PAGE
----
I headed straight to Thornham Point. On route I counted 8 Spoonbills on the freshmarsh and saw a few Swallows and House Martins flying over as the rain started. The beach was strewn with razorshells, sea urchins and lots of shells – its the first time I have been on this beach since before lockdown! At Thornham Point I was the only person there for a quite a while, until a young birder joined me (couldn't remember his name, sorry). Every time I walked around the scrub (and I lost count of how many times I did this) there were more birds to see! As I'm sure some of you know, the scrub here is quite dense and I'm sure there were many birds in there, that didn't appear! Birds seen: lots of Blackcaps, both male and female, lots of Goldcrests, a Garden Warbler, a Chiffchaff, Hedge Sparrows, Linnets, Goldfinches, Robins+++, Blackbirds, Redwings, a Song Thrush sitting on the sand looking exhausted. A Wheatear appeared once only from the sea buckthorn onto the sand and dashed back into the scrub! A Great Spotted Woodpecker was on the dead stump in the middle, but must have moved on quite quickly, as didn't see it on my next circuit round. Several Swallows and House Martins flew overhead and a couple of Reed Buntings were seen in the suaeda bushes. I spent at least a couple of hours here, in hope of finding something big!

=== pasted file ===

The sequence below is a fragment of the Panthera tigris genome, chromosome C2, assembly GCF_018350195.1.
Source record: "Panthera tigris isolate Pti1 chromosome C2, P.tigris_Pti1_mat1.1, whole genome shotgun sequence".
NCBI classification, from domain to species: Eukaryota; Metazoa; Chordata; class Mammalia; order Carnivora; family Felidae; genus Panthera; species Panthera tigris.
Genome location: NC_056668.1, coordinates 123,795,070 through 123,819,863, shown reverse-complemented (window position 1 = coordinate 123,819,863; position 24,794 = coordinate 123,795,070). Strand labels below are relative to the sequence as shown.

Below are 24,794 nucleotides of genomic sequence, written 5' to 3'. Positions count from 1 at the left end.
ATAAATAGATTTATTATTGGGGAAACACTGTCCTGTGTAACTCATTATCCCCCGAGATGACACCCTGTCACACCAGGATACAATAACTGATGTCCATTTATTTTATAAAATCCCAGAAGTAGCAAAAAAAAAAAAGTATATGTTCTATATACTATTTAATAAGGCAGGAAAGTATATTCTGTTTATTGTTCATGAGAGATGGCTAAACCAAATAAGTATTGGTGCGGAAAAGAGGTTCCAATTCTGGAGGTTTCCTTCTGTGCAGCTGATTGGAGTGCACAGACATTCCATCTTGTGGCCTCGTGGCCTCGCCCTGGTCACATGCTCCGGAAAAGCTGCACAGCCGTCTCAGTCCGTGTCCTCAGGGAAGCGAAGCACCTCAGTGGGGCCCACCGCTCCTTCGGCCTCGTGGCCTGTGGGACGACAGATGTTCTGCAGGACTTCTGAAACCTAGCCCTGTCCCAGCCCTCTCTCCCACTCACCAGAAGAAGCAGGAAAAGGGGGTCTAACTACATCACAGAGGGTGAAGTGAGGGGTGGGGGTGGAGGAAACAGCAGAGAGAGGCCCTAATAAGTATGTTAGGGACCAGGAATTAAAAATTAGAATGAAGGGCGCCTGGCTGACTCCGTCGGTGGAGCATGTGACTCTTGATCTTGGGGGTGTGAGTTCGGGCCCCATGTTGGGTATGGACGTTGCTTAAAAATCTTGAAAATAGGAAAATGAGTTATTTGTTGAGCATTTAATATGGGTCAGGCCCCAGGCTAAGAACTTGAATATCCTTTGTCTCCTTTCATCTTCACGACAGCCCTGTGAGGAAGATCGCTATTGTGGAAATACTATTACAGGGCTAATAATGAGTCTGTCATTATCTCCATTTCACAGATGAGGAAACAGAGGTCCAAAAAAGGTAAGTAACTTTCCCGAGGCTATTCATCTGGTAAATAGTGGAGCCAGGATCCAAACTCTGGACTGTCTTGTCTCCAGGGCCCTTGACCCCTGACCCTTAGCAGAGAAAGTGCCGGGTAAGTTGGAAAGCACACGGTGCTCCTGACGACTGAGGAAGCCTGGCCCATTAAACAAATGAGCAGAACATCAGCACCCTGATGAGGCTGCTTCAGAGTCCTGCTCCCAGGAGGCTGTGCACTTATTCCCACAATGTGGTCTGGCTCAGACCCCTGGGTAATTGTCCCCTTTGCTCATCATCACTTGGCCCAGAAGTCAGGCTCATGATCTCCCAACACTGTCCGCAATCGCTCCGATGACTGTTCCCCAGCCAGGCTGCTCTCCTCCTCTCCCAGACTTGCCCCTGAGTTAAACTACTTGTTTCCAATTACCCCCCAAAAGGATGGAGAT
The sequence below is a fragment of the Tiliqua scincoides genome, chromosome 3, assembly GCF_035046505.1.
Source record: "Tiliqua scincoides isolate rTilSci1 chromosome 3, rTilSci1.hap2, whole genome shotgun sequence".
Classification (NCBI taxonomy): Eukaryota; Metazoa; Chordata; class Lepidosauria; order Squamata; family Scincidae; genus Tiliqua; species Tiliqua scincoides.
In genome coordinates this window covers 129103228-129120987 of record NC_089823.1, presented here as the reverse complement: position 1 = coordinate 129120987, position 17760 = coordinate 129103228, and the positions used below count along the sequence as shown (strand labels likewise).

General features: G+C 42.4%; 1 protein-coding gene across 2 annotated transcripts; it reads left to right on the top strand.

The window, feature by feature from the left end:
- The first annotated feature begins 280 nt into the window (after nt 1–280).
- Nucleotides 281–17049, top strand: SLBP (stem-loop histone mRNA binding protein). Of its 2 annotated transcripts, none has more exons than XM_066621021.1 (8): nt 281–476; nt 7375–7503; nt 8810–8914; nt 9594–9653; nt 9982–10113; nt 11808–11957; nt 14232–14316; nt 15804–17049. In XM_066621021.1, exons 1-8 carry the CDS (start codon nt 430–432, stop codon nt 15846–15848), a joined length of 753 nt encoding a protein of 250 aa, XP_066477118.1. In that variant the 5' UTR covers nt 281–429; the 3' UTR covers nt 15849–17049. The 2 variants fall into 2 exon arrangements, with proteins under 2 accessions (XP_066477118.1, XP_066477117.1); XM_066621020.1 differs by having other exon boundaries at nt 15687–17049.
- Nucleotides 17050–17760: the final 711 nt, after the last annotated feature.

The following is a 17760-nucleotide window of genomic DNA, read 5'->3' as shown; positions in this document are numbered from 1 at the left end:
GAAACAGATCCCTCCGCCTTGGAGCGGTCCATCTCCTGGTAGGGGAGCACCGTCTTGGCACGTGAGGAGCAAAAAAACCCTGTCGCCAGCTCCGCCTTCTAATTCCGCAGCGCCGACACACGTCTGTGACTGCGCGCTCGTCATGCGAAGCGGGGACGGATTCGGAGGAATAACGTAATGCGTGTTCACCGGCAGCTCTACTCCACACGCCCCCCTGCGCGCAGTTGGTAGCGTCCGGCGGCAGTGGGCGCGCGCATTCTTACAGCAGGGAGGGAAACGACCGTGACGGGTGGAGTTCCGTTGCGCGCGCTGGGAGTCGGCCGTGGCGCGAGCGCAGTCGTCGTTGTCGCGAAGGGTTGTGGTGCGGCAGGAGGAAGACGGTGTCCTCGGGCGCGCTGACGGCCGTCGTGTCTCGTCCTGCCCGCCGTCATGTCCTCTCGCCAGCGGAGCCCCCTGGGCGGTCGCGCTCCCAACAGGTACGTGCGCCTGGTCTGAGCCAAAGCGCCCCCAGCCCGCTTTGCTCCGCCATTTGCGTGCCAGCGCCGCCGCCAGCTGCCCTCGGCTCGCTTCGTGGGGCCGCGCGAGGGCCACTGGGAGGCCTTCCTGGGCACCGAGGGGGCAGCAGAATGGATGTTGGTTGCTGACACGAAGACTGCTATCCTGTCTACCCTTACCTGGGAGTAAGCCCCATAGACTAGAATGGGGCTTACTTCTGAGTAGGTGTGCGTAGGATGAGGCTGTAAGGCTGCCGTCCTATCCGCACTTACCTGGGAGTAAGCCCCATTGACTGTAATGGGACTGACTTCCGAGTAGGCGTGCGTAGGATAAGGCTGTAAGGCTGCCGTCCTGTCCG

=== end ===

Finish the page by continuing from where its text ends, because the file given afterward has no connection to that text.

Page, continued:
Shells on Titchwell Beach

Titchwell Beach
Wheatear on the rocks at Titchwell RSPB
Ambled back along the beach and felt very tired. A lovely Wheatear was perched up on the concrete slabs opposite the main path to the beach and also a Pied Wagtail was feeding along the tide line that seemed to have a slightly yellowish face. Lots of gulls and waders feeding along the shoreline. On the freshmarsh I saw 3 Dunlin and 3 Avocets amongst all the usual ducks and waders and 4 House Martins flew over. I was slightly disappointed that the cafe was not doing any hot food to take away, take note – they are only selling hot drinks to take away currently. Back at my car I felt very cold, which is unusual for me. Sat and had a sandwich and tried to warm up with a coffee and duly fell asleep in the car for a long time! A Hoopoe came up on the pager, but didn't have the energy to drive that far and wanted to find more birds myself.
Lesser Whitethroat (possibly of Eastern form)
In rain at Greenway, Thornham

Thornham – Greenway
Spent the end of my day at this fabulous little spot. Parked up on the grass by the seat and walked along the little path that leads past mature trees, marsh and scrub. This was the highlight of my day when I found a gorgeous Redstart, then a second one AND another Eastern type (possibly) Lesser Whitethroat within yards of each other in the now heavier rain, along with a few Robins at 5.15pm! I managed to get some pictures of the whitethroat. I was surprised to watch a Swift overhead, that lingered for a while (sadly not a Pallid) along with a few more House Martins flying through. Back at my car I watched the local Barn Owl hunting over the field and a Song Thrush landed in a hawthorn next to me briefly. I was amazed to watch hundreds of Redwings arriving and piling into the trees at dusk! Drove home and had to sort all the wet gear out again – this becomes tedious several days running! Fell asleep at my Mac, whilst writing up the RBA bird news!

1 comment:

  1. Yesterday had a swift at Titchwell that got us very excited, looked very pallid at times but wasn't, then had about a dozen all afternoon at NOA Holme! Also saw two eastern type Lesser Whitethroats, seems to have been a bit of an influx as many reported.